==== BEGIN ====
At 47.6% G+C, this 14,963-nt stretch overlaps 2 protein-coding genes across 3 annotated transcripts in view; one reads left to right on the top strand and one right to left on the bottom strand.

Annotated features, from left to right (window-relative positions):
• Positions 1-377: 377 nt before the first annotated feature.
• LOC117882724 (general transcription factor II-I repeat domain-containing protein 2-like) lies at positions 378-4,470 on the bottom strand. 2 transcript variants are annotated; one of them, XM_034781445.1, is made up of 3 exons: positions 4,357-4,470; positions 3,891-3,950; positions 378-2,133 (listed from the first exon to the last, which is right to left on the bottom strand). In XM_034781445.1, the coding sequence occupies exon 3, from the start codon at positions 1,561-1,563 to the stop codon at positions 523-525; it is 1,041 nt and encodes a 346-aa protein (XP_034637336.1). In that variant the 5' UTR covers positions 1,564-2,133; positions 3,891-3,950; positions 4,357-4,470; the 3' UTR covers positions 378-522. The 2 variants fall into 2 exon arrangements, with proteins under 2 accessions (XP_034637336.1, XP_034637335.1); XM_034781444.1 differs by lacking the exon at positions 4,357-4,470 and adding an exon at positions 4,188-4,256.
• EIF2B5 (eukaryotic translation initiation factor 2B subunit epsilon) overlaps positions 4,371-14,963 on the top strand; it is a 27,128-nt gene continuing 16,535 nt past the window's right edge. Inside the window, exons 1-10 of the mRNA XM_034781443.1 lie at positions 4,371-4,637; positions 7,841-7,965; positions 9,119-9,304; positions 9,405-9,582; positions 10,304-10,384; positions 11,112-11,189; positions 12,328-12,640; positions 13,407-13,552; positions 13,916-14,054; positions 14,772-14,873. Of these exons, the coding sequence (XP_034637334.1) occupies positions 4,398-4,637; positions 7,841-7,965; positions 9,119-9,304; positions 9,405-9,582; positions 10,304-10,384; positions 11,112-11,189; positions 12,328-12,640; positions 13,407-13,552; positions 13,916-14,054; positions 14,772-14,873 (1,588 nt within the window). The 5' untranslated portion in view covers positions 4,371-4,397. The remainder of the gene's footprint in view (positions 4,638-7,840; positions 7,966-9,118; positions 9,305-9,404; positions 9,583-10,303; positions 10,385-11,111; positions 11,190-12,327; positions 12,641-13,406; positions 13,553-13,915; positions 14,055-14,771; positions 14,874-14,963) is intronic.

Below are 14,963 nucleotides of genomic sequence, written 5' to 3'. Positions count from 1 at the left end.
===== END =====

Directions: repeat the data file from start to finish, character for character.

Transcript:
At 47.6% G+C, this 14,963-nt stretch overlaps 2 protein-coding genes across 3 annotated transcripts in view; one reads left to right on the top strand and one right to left on the bottom strand.

Annotated features, from left to right (window-relative positions):
• Positions 1-377: 377 nt before the first annotated feature.
• LOC117882724 (general transcription factor II-I repeat domain-containing protein 2-like) lies at positions 378-4,470 on the bottom strand. 2 transcript variants are annotated; one of them, XM_034781445.1, is made up of 3 exons: positions 4,357-4,470; positions 3,891-3,950; positions 378-2,133 (listed from the first exon to the last, which is right to left on the bottom strand). In XM_034781445.1, the coding sequence occupies exon 3, from the start codon at positions 1,561-1,563 to the stop codon at positions 523-525; it is 1,041 nt and encodes a 346-aa protein (XP_034637336.1). In that variant the 5' UTR covers positions 1,564-2,133; positions 3,891-3,950; positions 4,357-4,470; the 3' UTR covers positions 378-522. The 2 variants fall into 2 exon arrangements, with proteins under 2 accessions (XP_034637336.1, XP_034637335.1); XM_034781444.1 differs by lacking the exon at positions 4,357-4,470 and adding an exon at positions 4,188-4,256.
• EIF2B5 (eukaryotic translation initiation factor 2B subunit epsilon) overlaps positions 4,371-14,963 on the top strand; it is a 27,128-nt gene continuing 16,535 nt past the window's right edge. Inside the window, exons 1-10 of the mRNA XM_034781443.1 lie at positions 4,371-4,637; positions 7,841-7,965; positions 9,119-9,304; positions 9,405-9,582; positions 10,304-10,384; positions 11,112-11,189; positions 12,328-12,640; positions 13,407-13,552; positions 13,916-14,054; positions 14,772-14,873. Of these exons, the coding sequence (XP_034637334.1) occupies positions 4,398-4,637; positions 7,841-7,965; positions 9,119-9,304; positions 9,405-9,582; positions 10,304-10,384; positions 11,112-11,189; positions 12,328-12,640; positions 13,407-13,552; positions 13,916-14,054; positions 14,772-14,873 (1,588 nt within the window). The 5' untranslated portion in view covers positions 4,371-4,397. The remainder of the gene's footprint in view (positions 4,638-7,840; positions 7,966-9,118; positions 9,305-9,404; positions 9,583-10,303; positions 10,385-11,111; positions 11,190-12,327; positions 12,641-13,406; positions 13,553-13,915; positions 14,055-14,771; positions 14,874-14,963) is intronic.

Below are 14,963 nucleotides of genomic sequence, written 5' to 3'. Positions count from 1 at the left end.